Understanding the Discharge Process
Throughout treatment, patients will participate in discharge planning to make sure that they have the skills they need to succeed in recovery. Near the end of treatment, your loved one will start working with our discharge planners to craft a strategy for recovery.
Your loved one will attend several lecture courses and be connected with 12-step meetings and AA chapters near their home. He or she will also have the option of joining our extensive alumni network for access to facility news and alumni events.
For those returning to different parts of the country, staff at Sunrise House will help connect them with local chapters of Alcoholics Anonymous and Narcotics Anonymous, as well as outpatient programs, during the discharge process.
Picking Up Your Loved One
If you are within driving distance, you may pick up your loved one after discharge procedures have been completed. It is important to coordinate with your Family Counselor before agreeing to a pick-up time.
Are There Any Sober Living Options Nearby?
Sunrise House will soon be opening Resolutions Franklin, a sober living home in the nearby township of Franklin, New Jersey. When opened, this male-only facility will allow those who have completed residential treatment at Sunrise House a safe place to live and work on their recovery. It will also allow them to continue working with the counselor(s) they had during their residential treatment.
Ways to Support Your Loved One
One of the best ways to support a love one transitioning into recovery after attending a treatment program is to be supportive. Oftentimes, lending an empathetic and nonjudgmental ear to their struggles can go a long way.
You can also offer support by helping your loved one search for outpatient programs, local AA meetings, sober living facilities, or other avenues for continuing care.
Understand the Nature of Relapse
Relapse is a part of many people’s journey to recovery, but it’s important to understand that it is not a failure. Recovery is about progress, not perfection. Still, family members should not shy away from discussing your loved one’s relapse prevention plan.
All patients at Sunrise House will attend relapse prevention groups and should have a defined plan by the time they leave the program. Relapse prevention is also covered in Sunrise House’s family lectures. Familiarity with the nature of relapse and ways to prevent it is one of the best ways for family members to provide support for a loved one in recovery.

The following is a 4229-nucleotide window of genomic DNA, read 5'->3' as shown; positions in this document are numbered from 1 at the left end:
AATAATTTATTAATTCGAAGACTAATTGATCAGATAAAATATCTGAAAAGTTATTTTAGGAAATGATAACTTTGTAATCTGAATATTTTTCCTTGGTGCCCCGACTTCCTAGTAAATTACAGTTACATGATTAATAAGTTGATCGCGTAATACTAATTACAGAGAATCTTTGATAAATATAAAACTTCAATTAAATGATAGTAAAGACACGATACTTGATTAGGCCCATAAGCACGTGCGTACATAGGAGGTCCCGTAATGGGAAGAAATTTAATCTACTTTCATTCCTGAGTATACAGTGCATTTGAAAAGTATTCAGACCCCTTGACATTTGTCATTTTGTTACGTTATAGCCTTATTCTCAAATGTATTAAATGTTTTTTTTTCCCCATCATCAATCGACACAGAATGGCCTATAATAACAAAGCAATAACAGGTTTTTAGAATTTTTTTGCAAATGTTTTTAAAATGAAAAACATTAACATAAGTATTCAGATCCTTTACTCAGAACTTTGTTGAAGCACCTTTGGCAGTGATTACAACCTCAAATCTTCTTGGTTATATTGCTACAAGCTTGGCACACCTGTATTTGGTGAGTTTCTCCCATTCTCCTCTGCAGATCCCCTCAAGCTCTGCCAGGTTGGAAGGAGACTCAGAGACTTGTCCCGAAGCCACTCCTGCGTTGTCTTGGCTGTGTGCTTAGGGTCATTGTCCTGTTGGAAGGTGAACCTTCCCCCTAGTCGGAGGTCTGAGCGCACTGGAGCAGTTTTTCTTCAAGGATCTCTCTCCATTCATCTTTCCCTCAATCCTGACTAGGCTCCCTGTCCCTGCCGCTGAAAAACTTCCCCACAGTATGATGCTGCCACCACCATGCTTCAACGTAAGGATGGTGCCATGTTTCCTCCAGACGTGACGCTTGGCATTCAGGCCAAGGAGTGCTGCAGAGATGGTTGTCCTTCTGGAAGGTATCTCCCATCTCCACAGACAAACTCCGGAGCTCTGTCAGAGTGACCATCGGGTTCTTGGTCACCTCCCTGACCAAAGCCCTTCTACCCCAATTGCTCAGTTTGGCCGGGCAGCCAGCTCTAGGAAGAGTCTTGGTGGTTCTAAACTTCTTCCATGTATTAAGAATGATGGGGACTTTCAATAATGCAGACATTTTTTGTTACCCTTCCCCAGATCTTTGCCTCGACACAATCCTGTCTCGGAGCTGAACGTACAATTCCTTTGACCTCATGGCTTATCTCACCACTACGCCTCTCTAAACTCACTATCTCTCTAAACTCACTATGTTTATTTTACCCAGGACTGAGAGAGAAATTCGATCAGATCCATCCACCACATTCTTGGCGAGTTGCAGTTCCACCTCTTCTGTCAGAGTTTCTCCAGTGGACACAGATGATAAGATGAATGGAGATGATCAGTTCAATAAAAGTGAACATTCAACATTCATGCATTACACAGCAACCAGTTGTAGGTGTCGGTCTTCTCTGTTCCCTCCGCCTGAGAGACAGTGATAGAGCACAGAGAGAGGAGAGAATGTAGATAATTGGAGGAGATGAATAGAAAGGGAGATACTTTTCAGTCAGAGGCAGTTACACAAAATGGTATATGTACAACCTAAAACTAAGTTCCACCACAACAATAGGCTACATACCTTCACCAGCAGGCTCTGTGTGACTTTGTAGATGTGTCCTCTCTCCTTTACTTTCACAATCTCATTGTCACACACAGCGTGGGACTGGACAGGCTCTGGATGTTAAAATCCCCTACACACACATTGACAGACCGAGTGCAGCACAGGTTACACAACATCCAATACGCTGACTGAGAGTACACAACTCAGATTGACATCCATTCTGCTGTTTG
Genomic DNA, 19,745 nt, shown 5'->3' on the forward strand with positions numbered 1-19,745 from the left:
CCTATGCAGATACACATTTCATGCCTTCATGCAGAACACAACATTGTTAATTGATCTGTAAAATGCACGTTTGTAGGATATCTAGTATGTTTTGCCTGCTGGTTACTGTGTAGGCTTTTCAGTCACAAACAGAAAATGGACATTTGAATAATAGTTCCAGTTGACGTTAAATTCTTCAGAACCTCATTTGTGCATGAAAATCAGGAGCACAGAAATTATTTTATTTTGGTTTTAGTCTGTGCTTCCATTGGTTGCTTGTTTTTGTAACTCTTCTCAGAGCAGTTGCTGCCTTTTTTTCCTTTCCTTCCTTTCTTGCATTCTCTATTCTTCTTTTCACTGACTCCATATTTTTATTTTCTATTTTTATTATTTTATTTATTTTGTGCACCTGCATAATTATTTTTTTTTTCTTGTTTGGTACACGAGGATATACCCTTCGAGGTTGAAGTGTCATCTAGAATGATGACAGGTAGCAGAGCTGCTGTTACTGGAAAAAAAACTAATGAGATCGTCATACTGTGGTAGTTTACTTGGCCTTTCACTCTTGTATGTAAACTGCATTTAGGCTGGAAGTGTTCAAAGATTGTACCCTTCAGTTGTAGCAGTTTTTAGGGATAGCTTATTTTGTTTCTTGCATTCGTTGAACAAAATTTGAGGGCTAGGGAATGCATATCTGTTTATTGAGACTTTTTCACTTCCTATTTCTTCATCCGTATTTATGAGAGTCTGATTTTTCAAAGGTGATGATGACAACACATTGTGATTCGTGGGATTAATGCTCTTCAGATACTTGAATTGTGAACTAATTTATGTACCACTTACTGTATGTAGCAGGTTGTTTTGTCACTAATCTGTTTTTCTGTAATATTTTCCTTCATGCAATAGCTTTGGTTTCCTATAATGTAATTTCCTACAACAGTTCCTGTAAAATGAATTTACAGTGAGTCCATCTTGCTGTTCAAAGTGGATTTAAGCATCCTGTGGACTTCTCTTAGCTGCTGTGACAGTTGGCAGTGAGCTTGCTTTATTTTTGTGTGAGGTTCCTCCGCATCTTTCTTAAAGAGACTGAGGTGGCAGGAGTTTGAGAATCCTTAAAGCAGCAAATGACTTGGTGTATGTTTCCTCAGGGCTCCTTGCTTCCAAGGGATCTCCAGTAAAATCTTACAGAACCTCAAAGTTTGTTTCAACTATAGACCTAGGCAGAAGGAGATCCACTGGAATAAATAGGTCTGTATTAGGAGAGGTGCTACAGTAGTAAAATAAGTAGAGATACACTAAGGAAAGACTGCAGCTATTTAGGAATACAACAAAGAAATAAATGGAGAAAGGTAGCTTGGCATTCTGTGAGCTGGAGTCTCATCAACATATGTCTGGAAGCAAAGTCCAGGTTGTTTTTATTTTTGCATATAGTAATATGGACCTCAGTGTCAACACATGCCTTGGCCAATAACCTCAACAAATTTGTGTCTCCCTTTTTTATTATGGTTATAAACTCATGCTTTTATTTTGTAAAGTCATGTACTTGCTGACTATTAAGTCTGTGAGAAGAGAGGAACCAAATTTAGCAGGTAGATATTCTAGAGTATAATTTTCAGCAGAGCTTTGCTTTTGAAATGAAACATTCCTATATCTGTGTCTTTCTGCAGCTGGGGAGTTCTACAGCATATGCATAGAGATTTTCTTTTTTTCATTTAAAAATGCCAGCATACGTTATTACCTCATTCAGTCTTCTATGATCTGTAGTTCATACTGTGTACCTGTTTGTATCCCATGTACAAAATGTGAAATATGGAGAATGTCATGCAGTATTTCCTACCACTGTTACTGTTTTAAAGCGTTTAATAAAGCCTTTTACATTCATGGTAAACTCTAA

Addiction takes its toll on everyone it touches, not just the addicted individual. Both you and your loved one may find value in attending family therapy sessions. Your involvement in therapy with your loved one will help to heal conflicts and address lingering issues that cause strain in your relationship and may contribute to relapse.
Aside from the lecture series, which can help you find new ways of viewing your loved one’s addiction, family and friends are invited to attend alumni events.
Ways to Support Yourself
Addiction is stressful and traumatic for the family members of those who are struggling. It can take a toll on your health, job, finances and many other areas of your life. It is important, first and foremost, to set healthy boundaries, and not let yourself get overwhelmed by attempting to resolve somebody else’s struggles.
Remember: you didn’t Cause it, you can’t Control it, and you can’t Cure it. But you CAN be there for your loved one, whether that be in accompanying them to recovery meetings, spending quality time with them, and helping them stick to their aftercare plan.
Your Family Counselor and the discharge planners at Sunrise House will work with you to help you and your loved ones find relevant recovery groups, such as:
- Al-Anon – Support group for those individuals whose lives have been impacted by another’s alcohol use.
- Nar-anon – Support group for those who love someone affected by drug addiction.
- Alateen – The young people’s version of Al-Anon.
- Co-dependents Anonymous – A 12-step group design to support people who have trouble developing and maintaining healthy and functional relationships.